Czech Climate Journalism Begins to Take off

Unbearable heat in summer, forest fires, water shortages – the consequences of climate change in the Czech Republic are very similar to those being felt in Germany. The tenor of reporting is also gradually changing, although the handful of climate reporters in the Czech Republic still face widespread scepticism about climate change and accusations that they are driving activism.

Published: 18 January 2023

‘Until very recently, we still had to explain to many people in the Czech Republic that there is actually such a thing as anthropogenic climate change,’ Czech journalist Filip Rambousek says. With his colleague Štěpán Vizi, he produces the Czech-German climate podcast ‘Karbon’ (Carbon) [Czech/German], which aims to broaden understanding of the Central European take on the climate crisis.

Filip Rambousek is one of the journalists behind the podcast ‘Karbon’ (Carbon), which provides information on the energy transition in Czech and German. Photo: private

‘Now that we are actually seeing the impacts of the climate crisis in the Czech Republic, it is easier to communicate the fact that we need to adapt,’ says Rambousek.

Like Germany, the Czech Republic suffered extreme droughts [German] last summer, resulting in water shortages and widespread forest fires. Polls indicate that the majority of Czechs now accept the existence of the climate crisis.

It would be more difficult to communicate those emissions also need to be reduced, however. ‘It is a far more abstract concept,’ Rambousek explains. The Czech Republic is a highly industrialised country, and many jobs depend on the automobile industry. According to the European Parliamentary Research Service, the country’s per capita greenhouse gas emissions were the third highest in the EU in 2019.

Renewables could help cut emissions. But writing that one day the Czech Republic could meet all its energy needs from renewables ‘feels like science fiction’, the journalist Jiří Nádoba [Czech] says. He reports on energy and economic affairs for the Czech weekly magazine Respekt.

Nuclear power rather than renewables

To date, the country’s energy mix has been dominated by fossil fuels such as coal, gas and oil, followed by nuclear power. Less than six per cent of power is generated from renewables. The Czech Government is focusing on nuclear power [German] to reduce the country’s dependence on fossil fuels and is planning to build small modular reactors (SMRs) [German].

Germany’s position on nuclear power is very different from the stance of the Czech Republic. ‘Most people here are in favour of expanding the use of nuclear power,’ says journalist Jiří Nádoba.

The Czech landscape largely consists of gently rolling hills, broken only by bushes and fences. Not a wind turbine in sight.

‘People here associate renewable energy with fraud and corruption,’ says Nádoba, explaining that the Czech Republic saw a solar boom around 2010 from which it was primarily individual investors who reaped the profits.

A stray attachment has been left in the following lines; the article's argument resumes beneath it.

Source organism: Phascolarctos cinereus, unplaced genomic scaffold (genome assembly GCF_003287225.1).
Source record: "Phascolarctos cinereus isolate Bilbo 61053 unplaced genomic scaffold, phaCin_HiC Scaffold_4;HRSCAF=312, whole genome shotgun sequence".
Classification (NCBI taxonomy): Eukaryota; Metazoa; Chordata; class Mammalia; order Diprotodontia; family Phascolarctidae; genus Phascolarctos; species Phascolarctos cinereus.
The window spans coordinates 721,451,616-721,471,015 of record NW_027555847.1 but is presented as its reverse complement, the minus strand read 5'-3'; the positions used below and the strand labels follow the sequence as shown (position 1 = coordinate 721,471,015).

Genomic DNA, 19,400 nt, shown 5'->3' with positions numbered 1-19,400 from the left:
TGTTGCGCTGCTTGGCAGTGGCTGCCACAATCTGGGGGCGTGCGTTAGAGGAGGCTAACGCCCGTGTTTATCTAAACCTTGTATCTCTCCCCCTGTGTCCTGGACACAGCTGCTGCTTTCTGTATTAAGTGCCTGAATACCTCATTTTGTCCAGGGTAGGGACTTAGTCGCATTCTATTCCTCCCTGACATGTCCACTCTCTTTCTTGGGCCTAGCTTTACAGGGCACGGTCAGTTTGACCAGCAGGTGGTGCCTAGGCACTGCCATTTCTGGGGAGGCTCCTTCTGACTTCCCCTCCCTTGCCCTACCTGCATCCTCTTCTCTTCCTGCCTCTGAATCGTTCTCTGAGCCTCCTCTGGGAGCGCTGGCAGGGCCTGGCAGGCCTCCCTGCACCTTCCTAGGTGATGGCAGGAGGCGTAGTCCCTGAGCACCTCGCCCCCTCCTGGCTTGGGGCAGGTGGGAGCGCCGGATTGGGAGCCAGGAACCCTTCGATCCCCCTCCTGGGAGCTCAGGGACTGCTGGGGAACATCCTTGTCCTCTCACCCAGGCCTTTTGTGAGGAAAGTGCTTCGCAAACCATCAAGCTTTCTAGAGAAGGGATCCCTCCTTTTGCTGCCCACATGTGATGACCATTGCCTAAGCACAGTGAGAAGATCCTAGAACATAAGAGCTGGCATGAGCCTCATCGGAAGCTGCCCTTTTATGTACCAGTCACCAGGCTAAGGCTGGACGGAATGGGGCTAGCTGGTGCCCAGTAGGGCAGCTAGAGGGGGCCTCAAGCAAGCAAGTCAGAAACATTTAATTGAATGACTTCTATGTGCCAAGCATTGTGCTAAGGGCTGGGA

And there is a widely held belief that the country does not offer suitable geographical conditions for renewable energy because of a lack of wind and sun, he adds. ‘The Czechs think of themselves as a very small country that can’t really do much for climate action.’

Nádoba recently won [Czech] Czechia’s Ekopublika award for environmental journalism for an article he wrote about Denmark’s plan [German] to build an artificial island for renewable energy. The weekly magazine he writes for frequently addresses climate-related issues. ‘Just because of that, some readers say we are ‘progressive’ or ‘climate activists’, Nádoba tells us.

Solar pioneers are few and far between in the Czech Republic. The Czech solar programme was monopolised by major companies. Photo: Michal Klajban/​Wikimedia Commons

A new generation

In Brno, in the east of the Czech Republic, Žaneta Gregorová is organising the country’s first seminar on climate journalism at Masaryk University. Czech media have been publishing more climate content in the last few years, with a tendency to focus more on local issues than on global ones, she says. The tabloid media in particular often fail to provide background information on the climate crisis or to put extreme weather events in a wider context.

Gregorová flicks through the climate reports her students have written in the course of the seminar. They address activism, greenwashing and the country’s coal mining regions [German]. She aims to train a new generation of climate journalists.

‘Czech journalists reporting on the climate crisis today often do not see themselves as climate journalists,’ she says, adding that most editorial teams do not have a specific section for climate affairs, which is why there is still no nationwide network of climate journalists.

This nationwide networking in other European states has recently generated new impetus for reporting on climate issues. In France, Austria and Germany [German], climate charters have been published for the sector.

In the Czech Republic, climate reporting is gradually developing. In future, increased cooperation among Czech climate journalists within the country, and at transnational level, seems likely to offer considerable potential.

Elena Kolb is a freelance journalist who worked for eight weeks in the editorial office of the Czech weekly magazine Respect. She is also a fellow of the Climate and Energy Fellowships for Journalists in Europe project funded by EUKI and wrote this article originally for the German online magazine klimareporter.

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Elena Kolb, journalist Climate and Energy Fellowships for Journalists in Europe